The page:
Opinion 3 minute read
Last week saw not one, but two, separate book launches – at Waterstones and the ExCel centre respectively, attended by hoards of excited, young, screaming fans – for one of today’s rising male, 20-something celebrities. But he’s not a footballer, film star or musician. He’s a video blogger from Brighton and his name is Alfie Deyes.
Deyes is the author of the PointlessBlog, a video diary of daily life that he’s been uploading since he was 15 years old, which receives over 2.6 million regular subscribers. So these appearances were to promote its physical incarnation, The Pointless Book, which instantly topped both the Amazon and Sunday Times bestseller charts on its release, with 30,000 copies sold in the first two weeks.
A few years ago, he wouldn’t have been known beyond the internet and his army of dedicated fans who regularly tune into his YouTube channel, but Deyes is amongst the current wave of successful British video bloggers (or “vloggers”) attracting millions of viewers each week. And increasingly attracting newspaper headlines as their growing profile and influence are reflected in the real world.
The media focus and perception of Deyes and his vlogging contemporaries such as Tanya Burr (2.3 million YouTube subscribers) Marcus Butler (2.6 million) and the UK’s vlogging poster child Zoe Suggs aka “Zoella” (over 5 million), has so far concentrated on their age and the money they’re making. Seemingly for doing nothing more than recording daily musings on fashion, style, beauty and relationships.
But all those millions of eyeballs can’t be wrong and the real focus should be on what keeps people coming back, the factors behind the success of these vloggers and why their popularity isn’t a flash in the pan, but is an indicator that these ordinary people are the next generation of celebrity. To illustrate the point, a Variety survey commissioned in July revealed the top five influential figures amongst Americans aged 13 to 18 are YouTube stars, not one being a “mainstream” celebrity. A pattern being repeated in the UK.
Following the success of the YouTube entrepreneur and SBTV founder Jamal Edwards – now one of the UK’s most successful online entrepreneurs at 24 who started out making videos from his bedroom – the DIY ease of creating videos, the entrepreneurial spirit generated by the economic downturn of the late noughties and the ever-increasing time spent by young people online and using social media has helped create this flock of social superstars. As famous and popular online as David Beckham, Cara Delevigne, Rihanna or Kate Moss in the real world. To illustrate the point, along with his YouTube channel, Deyes has over 1.8 million Instagram followers.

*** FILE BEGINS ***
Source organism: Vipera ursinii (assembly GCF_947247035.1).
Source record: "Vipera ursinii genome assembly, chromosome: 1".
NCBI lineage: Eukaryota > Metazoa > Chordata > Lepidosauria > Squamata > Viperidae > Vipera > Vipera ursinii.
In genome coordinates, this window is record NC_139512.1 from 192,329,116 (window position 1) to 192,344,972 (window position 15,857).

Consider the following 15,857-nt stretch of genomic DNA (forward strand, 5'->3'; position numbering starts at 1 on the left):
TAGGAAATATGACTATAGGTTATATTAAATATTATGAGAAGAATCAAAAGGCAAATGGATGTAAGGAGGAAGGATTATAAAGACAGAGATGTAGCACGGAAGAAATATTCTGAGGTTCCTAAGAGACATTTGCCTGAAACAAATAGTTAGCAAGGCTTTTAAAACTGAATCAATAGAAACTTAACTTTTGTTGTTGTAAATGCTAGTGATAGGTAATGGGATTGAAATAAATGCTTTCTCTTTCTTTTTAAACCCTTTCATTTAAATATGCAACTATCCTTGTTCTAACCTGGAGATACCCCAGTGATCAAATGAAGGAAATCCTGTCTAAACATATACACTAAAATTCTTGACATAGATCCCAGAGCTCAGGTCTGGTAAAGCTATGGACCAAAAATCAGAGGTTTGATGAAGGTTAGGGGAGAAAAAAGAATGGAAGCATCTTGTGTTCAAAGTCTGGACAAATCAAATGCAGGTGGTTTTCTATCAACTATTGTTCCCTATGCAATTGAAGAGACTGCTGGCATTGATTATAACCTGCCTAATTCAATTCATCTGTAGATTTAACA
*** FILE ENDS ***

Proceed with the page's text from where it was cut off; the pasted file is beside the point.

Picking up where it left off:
Last month’s London Fashion Week saw a landmark partnership between Burberry and Twitter where followers could, for the first time ever, click to buy items straight from the social media site’s feed. Alongside this, an eMarketer report published in July predicts global digital advertising spending will increase by 16.7 per cent in the next year.
Whilst recent research from Verdict predicted “Click & Collect” shoppers will spend £6.5bn on goods by 2019, highlighting how buying direct from ‘the screen’ will soon be common practice. And working with successful internet personalities trusted by consumers will be key for any brands that don’t want to be left behind.
Whether you believe it or not, these YouTube stars already wield great influence. Because of their reach and followers, they are already key components in global marketing campaigns. And because of the popularity of social media, they are very much here to stay.
James Stafford, European VP of fashion and beauty YouTube network StyleHaul